only.

              - Bart
              Bart Smaalders
              http://smaalders.net/barts

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              • #8
                properly, they are "lantern pinions" and they work very well for their intended purpose.
                gvasale

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                • #9
                  Odd coincidense, Just got Ivan Law's book, Gears and Gear Cutting in the mail today and read about lantern gears. I've seen them in old grist mills, but did'nt know what they were called. Larry

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                  • #10
                    Where did you order the book?

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                    • #11
                      Thru Amazon.com. Larry

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                      • #12
                        Yes, lantern gears. Yes, they should be the driven gear. That works out well in a clock where the spring (clocks used to have springs that had to be wound) was at the slow (hour hand) end of the gear train and drove the faster gears that lead to the minute and second hands and finally to the escapement. The power came from the spring at the slow end of the gear train so the large (slower) gears were the drivers while the smaller, faster (lantern) pinions were driven.

                        The thing is, clock gears were often cycloid rather than involute shaped. A form of cycloid gear can properly mesh with a lantern pinion. The round pins of a lantern gear do not properly mesh with involute gears of any PA (pressure angle) or pitch. Can it be made to work with an involute gear? Possibly, but only at Very light loads and slow speeds. With any signficant power transmission, the wear will be significant. Also the motion will not be uniform as an involute gear will only have a uniform velocity when properly meshed with another involute gear of the same specs so with any but the slowest speeds, there will be gear noise and also accelerated wear.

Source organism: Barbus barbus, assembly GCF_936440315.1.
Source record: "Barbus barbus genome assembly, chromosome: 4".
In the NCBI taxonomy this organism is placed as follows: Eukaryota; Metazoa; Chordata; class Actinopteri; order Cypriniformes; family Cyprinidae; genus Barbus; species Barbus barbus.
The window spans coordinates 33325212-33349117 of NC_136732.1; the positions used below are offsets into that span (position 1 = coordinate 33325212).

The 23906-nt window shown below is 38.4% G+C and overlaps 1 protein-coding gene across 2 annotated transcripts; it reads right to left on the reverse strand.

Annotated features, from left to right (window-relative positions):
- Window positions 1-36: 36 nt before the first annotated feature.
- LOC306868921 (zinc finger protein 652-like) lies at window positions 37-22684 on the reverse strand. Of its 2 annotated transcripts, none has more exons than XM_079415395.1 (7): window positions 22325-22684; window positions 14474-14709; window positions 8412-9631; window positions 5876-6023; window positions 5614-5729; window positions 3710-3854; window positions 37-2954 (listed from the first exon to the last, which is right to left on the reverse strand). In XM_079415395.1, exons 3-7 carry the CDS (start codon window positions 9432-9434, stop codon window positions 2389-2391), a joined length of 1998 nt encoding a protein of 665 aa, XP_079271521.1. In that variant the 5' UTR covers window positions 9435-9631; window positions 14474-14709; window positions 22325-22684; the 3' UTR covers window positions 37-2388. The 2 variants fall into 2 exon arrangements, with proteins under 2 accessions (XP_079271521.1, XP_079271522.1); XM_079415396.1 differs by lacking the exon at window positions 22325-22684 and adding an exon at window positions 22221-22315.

Many early gear systems did use this kind of construction. I have seen pictures of grain mills (water or wind powered) that used wooded gears with lantern and pin type construction. They did work. I am sure they needed constant maintenance due to the wear. And they ran dead slow. Just a few RPM or less.

                        Paul A.
                        Paul A.
                        SE Texas

                        Make it fit.
                        You can't win and there is a penalty for trying!

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                        • #13
                          Great info guys! Looks like a simple thing to try would be two "half-latern" gears at a 90-degree angle with round pins on their faces... Very simple, 8 pins each. That'll make a configuration that won;t require a dividing head or rotary table to make.

                          I'll post some photo's when I'm done.